After six days of sweltering heat throughout the Northeast, New York State successfully met a new record peak demand for electricity of 33,956 MW on July 19, thanks to the performance of market participants’ generation and transmission assets, demand response programs, inter-regional coordination and a large supply of available wind power, according to the New York Independent System Operator (NYISO).
Some highlights from the record-breaking day on July 19, include:
Markets at Work: Competitive wholesale electricity markets provide incentives for power plants to be up and running during periods of peak demand. On July 19, every available generator in New York was committed and online. In addition, the NYISO’s demand response programs, which reduce energy use at peak times, were activated every day of the week to help manage demand, particularly in the historically congested areas of the lower Hudson Valley, New York City and Long Island.
Inter-Regional Coordination: The NYISO and neighboring regions, including ISO New England, PJM, Hydro Quebec and Ontario continue to work together on initiatives to improve coordination and communication among grid operators. On Friday, the NYISO was able to import power from the Ontario and the PJM regions while, at the same time, exporting power to ISO New England for most of the day.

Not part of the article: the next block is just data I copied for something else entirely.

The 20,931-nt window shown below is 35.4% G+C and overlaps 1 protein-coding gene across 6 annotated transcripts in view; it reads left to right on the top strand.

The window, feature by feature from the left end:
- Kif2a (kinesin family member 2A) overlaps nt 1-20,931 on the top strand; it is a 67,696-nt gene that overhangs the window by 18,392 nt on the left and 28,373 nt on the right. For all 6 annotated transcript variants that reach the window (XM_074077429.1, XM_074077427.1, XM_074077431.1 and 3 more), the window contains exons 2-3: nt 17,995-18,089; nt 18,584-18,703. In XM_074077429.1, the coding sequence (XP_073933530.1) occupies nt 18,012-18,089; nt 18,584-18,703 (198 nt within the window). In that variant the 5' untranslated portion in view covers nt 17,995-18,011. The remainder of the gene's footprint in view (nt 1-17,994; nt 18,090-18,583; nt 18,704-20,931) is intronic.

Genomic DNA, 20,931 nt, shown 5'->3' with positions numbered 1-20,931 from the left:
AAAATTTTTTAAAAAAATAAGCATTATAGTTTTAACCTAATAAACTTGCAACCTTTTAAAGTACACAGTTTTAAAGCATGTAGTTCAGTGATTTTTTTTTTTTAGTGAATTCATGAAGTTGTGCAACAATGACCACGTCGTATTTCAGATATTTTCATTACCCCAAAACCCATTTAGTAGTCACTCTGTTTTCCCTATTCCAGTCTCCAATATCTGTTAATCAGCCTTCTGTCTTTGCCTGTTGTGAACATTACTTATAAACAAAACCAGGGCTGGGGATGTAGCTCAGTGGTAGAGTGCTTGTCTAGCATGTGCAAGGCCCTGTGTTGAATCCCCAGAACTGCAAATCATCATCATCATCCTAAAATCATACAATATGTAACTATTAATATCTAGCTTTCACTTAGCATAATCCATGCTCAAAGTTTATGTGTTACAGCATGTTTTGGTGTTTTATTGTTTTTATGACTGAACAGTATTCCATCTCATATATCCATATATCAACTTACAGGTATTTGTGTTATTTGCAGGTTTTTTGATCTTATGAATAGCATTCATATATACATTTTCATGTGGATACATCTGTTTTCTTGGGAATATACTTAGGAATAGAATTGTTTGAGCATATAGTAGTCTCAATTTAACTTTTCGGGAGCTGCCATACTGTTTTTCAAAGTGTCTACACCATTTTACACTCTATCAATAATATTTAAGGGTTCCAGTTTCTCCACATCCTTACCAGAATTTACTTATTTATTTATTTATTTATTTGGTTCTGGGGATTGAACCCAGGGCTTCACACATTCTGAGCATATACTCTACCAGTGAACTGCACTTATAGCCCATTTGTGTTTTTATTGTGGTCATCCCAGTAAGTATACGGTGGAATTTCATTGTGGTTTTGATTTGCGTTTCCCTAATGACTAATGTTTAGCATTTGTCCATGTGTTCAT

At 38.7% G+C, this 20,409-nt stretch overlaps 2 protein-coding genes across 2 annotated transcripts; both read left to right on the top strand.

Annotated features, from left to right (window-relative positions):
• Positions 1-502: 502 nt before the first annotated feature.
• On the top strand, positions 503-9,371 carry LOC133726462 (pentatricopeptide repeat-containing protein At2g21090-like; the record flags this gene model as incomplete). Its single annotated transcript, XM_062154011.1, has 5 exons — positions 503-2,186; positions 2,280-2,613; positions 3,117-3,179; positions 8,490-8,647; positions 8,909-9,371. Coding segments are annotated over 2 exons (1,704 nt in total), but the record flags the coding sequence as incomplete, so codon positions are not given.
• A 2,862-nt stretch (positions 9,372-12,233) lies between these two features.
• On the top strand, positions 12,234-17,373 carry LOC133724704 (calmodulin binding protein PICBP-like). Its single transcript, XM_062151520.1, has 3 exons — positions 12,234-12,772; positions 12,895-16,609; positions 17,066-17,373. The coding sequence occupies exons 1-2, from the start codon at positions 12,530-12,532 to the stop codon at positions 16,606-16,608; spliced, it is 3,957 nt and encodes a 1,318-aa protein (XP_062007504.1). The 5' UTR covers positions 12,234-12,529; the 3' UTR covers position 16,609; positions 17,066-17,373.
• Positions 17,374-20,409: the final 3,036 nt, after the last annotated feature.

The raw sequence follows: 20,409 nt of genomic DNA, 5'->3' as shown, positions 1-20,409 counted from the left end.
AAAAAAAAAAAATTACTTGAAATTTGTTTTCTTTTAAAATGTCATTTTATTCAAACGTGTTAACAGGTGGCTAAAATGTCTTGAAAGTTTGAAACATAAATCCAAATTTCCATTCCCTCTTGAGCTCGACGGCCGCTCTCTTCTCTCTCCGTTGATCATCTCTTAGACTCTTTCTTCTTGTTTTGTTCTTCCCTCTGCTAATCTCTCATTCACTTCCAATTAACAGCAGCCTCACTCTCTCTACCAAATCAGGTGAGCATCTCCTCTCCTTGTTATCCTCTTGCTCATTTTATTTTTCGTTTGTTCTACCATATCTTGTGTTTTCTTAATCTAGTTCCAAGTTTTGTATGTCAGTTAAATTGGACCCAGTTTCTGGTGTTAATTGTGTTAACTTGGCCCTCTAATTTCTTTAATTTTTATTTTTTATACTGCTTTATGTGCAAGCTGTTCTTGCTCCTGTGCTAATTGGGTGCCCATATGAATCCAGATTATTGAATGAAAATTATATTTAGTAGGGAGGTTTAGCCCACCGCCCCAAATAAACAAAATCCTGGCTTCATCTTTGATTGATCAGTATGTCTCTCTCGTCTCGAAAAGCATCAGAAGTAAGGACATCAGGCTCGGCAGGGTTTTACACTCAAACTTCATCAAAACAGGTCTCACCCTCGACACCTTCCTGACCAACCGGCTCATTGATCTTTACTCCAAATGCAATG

Wind Power: On many days during extremely hot weather, winds are very light or non-existent. However, on July 19, the NYISO had the benefit of more than 1,000 MW of wind power throughout much of the day.
Challenges Highlighted: The extreme conditions of the heat wave clearly identified the need for targeted transmission system upgrades. Portions of the lower Hudson Valley and Western New York experienced significant levels of transmission congestion.
The daily peak loads recorded in New York last week were 32,703 MW (Monday, July 15), 32,361 MW (Tuesday, July 16), 33,254 MW (Wednesday, July 17), 33,450 MW (Thursday, July 18) and 33,956 MW (Friday, July 19). The previous record peak of 33,939 MW was set on August 2, 2006.
Peak loads are measurements of the average total electric demand by consumers for a one-hour period. One megawatt of electricity is enough to power between 800 and 1,000 homes. Peak demand usually occurs in the late afternoon.
In summer, usage climbs each day during a heat wave causing the load to grow every day over the course of the heat wave. During these periods of high demand, as throughout the year, the NYISO works with power producers, transmission-owning utilities and energy services companies to maintain reliable service to consumers.